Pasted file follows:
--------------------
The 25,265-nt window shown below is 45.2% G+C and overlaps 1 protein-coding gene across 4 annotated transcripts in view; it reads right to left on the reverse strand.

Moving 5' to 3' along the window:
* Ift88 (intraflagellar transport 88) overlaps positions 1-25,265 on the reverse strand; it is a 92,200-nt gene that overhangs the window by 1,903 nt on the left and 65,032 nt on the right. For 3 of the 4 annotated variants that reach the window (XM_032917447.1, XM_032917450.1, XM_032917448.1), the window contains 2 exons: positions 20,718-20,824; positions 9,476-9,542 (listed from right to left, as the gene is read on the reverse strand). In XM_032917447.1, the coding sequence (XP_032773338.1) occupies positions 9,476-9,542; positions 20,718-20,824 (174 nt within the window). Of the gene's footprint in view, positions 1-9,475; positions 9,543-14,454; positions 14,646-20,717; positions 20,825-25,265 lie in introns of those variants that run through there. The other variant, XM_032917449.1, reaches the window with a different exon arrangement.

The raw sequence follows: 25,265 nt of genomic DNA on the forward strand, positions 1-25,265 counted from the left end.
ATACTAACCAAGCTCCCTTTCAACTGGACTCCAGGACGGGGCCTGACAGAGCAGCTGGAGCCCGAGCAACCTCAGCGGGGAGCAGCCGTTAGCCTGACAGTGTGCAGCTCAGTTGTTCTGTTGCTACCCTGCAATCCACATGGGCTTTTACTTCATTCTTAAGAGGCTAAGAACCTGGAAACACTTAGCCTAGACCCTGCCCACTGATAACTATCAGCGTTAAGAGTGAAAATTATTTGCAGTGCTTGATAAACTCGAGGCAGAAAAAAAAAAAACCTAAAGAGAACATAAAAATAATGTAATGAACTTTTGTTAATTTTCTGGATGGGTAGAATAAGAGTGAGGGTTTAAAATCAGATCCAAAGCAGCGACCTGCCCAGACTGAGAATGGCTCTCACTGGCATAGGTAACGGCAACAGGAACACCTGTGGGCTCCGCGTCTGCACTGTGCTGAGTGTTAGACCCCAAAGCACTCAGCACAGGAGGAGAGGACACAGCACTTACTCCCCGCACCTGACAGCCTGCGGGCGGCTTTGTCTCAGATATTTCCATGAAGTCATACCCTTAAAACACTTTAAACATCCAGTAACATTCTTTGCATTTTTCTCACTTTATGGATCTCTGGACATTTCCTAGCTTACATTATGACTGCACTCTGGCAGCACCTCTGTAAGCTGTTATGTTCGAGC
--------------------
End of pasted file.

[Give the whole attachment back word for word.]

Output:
The 25,265-nt window shown below is 45.2% G+C and overlaps 1 protein-coding gene across 4 annotated transcripts in view; it reads right to left on the reverse strand.

Moving 5' to 3' along the window:
* Ift88 (intraflagellar transport 88) overlaps positions 1-25,265 on the reverse strand; it is a 92,200-nt gene that overhangs the window by 1,903 nt on the left and 65,032 nt on the right. For 3 of the 4 annotated variants that reach the window (XM_032917447.1, XM_032917450.1, XM_032917448.1), the window contains 2 exons: positions 20,718-20,824; positions 9,476-9,542 (listed from right to left, as the gene is read on the reverse strand). In XM_032917447.1, the coding sequence (XP_032773338.1) occupies positions 9,476-9,542; positions 20,718-20,824 (174 nt within the window). Of the gene's footprint in view, positions 1-9,475; positions 9,543-14,454; positions 14,646-20,717; positions 20,825-25,265 lie in introns of those variants that run through there. The other variant, XM_032917449.1, reaches the window with a different exon arrangement.

The raw sequence follows: 25,265 nt of genomic DNA on the forward strand, positions 1-25,265 counted from the left end.
ATACTAACCAAGCTCCCTTTCAACTGGACTCCAGGACGGGGCCTGACAGAGCAGCTGGAGCCCGAGCAACCTCAGCGGGGAGCAGCCGTTAGCCTGACAGTGTGCAGCTCAGTTGTTCTGTTGCTACCCTGCAATCCACATGGGCTTTTACTTCATTCTTAAGAGGCTAAGAACCTGGAAACACTTAGCCTAGACCCTGCCCACTGATAACTATCAGCGTTAAGAGTGAAAATTATTTGCAGTGCTTGATAAACTCGAGGCAGAAAAAAAAAAAACCTAAAGAGAACATAAAAATAATGTAATGAACTTTTGTTAATTTTCTGGATGGGTAGAATAAGAGTGAGGGTTTAAAATCAGATCCAAAGCAGCGACCTGCCCAGACTGAGAATGGCTCTCACTGGCATAGGTAACGGCAACAGGAACACCTGTGGGCTCCGCGTCTGCACTGTGCTGAGTGTTAGACCCCAAAGCACTCAGCACAGGAGGAGAGGACACAGCACTTACTCCCCGCACCTGACAGCCTGCGGGCGGCTTTGTCTCAGATATTTCCATGAAGTCATACCCTTAAAACACTTTAAACATCCAGTAACATTCTTTGCATTTTTCTCACTTTATGGATCTCTGGACATTTCCTAGCTTACATTATGACTGCACTCTGGCAGCACCTCTGTAAGCTGTTATGTTCGAGC